I had big plans for Dear Melanoma in the lead up to Christmas! I was going to write a blog for the ’12 days of Christmas’, but I continually put off writing and here we are today, Christmas Eve, finally posting something.
For those of you that follow the Dear Melanoma Facebook page, you would know that I have a slight (raging) obsession for Christmas. It has always been this way. From December 1 October-ish (lets be honest) Michael Buble Christmas Carols are on repeat, the plans for the Christmas tree are underway, shopping has began, I drool at all the Christmas decorations in the shopping centre, and I fantasise about what Christmas day will be like. Read More
This week marks a year since leaving East Timor. To celebrate this, I am going to write without mentioning melanoma (phew! no tears!). And to be honest, although the majority of my time spent in East Timor was spent as a Stage 1 melanoma patient, little time was spent thinking about melanoma. I followed the rules of returning to Australia for frequent skin checks and would always slip, slop and slap. I was a patient with a 95% chance of survival. There was only a 5% chance that this cancer would spread. Nothing to waste precious time worrying about!
I left for East Timor at the end of July 2012. I had just finished university, graduating from a Bachelor of Arts in International Relations and Peace and Conflict Studies, and I had no idea what I wanted to do with my future. So like many young people, I was tossing up between travelling and studying more… anything that meant I did not have to enter the grown up world of a 9 to 5 job. I decided that I would seek out the opportunity to travel and volunteer in East Timor for 3 months, leaving the opportunity open for me to begin study the following December. I ended up continuing for 12 months and putting post-graduate study off for another 12 months. Read More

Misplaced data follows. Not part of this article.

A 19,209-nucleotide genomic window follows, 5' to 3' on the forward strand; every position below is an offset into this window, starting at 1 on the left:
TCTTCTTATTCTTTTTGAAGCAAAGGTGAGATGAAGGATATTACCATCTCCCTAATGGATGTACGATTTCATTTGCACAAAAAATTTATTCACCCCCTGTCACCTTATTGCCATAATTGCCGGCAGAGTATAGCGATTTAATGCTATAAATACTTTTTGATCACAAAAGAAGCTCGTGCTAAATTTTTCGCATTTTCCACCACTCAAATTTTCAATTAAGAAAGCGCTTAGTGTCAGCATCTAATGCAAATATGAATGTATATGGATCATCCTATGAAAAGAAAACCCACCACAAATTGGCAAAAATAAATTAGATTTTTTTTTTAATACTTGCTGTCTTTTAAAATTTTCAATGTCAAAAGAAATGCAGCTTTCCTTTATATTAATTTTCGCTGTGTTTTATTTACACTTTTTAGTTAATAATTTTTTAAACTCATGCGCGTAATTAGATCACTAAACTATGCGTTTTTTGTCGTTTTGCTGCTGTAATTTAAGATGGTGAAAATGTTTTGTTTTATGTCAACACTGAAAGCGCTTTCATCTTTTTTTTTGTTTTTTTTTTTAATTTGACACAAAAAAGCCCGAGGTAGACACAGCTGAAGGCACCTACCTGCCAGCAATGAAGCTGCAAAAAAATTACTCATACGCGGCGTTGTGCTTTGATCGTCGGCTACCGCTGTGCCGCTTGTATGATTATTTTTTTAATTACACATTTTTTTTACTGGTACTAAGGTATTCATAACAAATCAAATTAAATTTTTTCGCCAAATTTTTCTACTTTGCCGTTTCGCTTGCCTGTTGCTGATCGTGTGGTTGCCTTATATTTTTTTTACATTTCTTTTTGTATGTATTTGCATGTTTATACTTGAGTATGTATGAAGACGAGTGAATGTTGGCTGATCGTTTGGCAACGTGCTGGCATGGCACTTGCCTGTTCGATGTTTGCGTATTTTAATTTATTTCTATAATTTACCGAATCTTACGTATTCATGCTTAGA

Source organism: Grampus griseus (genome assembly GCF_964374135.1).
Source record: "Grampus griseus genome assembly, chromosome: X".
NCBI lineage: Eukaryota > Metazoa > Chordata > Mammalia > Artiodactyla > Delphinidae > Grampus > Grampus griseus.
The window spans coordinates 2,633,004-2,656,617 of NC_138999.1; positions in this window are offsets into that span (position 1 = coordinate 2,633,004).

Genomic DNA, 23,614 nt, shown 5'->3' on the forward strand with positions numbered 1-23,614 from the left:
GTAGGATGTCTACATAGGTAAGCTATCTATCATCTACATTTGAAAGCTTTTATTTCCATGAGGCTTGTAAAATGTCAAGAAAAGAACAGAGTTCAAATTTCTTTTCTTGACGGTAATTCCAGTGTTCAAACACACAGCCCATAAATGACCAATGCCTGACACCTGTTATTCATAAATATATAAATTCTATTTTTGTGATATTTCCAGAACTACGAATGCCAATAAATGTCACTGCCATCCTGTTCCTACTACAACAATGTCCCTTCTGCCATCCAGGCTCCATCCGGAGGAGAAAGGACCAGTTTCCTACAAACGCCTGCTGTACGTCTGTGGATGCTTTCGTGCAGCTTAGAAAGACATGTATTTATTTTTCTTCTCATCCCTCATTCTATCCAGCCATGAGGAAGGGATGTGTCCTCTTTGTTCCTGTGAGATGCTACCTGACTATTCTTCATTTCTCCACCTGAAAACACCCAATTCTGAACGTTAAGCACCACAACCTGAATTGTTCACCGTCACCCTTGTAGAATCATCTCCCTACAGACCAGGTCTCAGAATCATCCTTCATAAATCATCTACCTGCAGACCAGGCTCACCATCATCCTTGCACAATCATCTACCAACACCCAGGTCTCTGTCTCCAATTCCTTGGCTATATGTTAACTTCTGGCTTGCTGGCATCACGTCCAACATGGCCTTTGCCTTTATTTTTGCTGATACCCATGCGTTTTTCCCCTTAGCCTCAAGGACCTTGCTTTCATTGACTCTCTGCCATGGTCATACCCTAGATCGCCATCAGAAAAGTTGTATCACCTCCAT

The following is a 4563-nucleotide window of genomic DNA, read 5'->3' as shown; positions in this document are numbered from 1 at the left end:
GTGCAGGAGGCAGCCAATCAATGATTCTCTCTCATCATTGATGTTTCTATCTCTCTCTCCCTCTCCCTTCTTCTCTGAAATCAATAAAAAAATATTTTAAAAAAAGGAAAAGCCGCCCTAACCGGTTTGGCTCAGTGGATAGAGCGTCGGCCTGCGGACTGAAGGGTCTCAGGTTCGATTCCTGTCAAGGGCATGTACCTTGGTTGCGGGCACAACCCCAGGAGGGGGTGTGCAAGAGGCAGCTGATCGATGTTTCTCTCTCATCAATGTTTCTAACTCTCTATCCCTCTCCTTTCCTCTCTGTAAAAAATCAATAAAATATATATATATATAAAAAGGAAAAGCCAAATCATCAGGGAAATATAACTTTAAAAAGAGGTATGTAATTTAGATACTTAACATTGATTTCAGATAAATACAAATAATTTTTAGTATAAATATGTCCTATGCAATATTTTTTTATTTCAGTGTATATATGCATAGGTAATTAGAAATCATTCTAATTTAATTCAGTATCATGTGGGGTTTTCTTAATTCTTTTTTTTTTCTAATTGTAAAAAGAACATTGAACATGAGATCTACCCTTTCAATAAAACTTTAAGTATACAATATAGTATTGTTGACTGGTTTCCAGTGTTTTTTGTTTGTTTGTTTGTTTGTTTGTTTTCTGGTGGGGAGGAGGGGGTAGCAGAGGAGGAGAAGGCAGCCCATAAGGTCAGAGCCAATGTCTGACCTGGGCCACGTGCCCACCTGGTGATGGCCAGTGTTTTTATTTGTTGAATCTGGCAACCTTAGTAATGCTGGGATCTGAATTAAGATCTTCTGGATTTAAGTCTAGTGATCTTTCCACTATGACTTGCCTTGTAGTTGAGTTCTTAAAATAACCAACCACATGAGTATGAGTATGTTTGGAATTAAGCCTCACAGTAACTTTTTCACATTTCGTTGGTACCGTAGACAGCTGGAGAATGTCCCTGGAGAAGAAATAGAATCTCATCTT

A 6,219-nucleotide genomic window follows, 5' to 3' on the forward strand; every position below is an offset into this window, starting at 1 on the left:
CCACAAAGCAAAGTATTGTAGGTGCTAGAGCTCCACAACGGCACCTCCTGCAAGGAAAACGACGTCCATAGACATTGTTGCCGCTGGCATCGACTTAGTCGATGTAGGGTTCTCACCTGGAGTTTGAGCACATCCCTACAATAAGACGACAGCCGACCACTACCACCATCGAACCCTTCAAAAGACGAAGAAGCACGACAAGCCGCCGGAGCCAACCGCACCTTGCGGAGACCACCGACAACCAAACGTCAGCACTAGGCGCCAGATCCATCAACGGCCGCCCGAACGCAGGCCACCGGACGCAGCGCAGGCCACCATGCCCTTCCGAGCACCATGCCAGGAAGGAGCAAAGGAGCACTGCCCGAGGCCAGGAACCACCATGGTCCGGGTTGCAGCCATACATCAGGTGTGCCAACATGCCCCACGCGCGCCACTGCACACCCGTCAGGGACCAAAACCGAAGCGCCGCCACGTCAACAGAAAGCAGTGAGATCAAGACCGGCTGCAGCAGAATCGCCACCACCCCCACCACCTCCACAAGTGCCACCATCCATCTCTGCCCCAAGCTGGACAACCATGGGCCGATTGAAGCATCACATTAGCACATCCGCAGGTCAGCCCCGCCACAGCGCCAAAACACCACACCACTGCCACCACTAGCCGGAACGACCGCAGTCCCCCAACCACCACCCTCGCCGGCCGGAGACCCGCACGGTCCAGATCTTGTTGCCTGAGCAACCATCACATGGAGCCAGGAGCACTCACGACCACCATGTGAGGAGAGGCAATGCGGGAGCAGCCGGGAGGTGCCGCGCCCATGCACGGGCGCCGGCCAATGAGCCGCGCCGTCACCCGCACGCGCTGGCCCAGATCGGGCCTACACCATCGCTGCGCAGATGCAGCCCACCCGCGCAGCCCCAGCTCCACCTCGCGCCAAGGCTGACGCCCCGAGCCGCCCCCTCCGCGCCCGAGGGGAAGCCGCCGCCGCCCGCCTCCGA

As many people would know I have a slight (raging) obsession for the show Offspring (Yes, I had to make sure that you didn’t think I was talking about the band)!
One of the hardest part of living in East Timor was missing out on watching Offspring. East Timor failed me on two levels. Firstly, I couldn’t rely on the local, not so legal, DVD shop to be up-to-date with the most recent episodes. And, secondly, my internet connection couldn’t refresh Facebook, let alone watch TV online. So, what does a girl do…I would rely on my trusty mother to record all the episodes and I would have an Offspring marathon when I came home for a holiday (skin checks) every three months. She is a good woman! Read More
One of my biggest internal struggles on my cancer journey has been with the sometimes exciting, but largely depressing, notion of a bucket list.
My choosing to have, or not to have, a bucket list would change every few weeks. But I realise now, the weeks when I was pro-bucket list I was convincing myself that ‘living in the moment’ and ‘making the most of life’ were phrases that instilled purpose and happiness in a time of uncertainty and sadness. However, when thinking about what I would write on my bucket list, I did not feel like I had purpose and I definitely did not feel happy. Instead, I felt defeated, upset, and I felt like I was dying.
For me, a bucket list was a reminder of what I could not have. Read More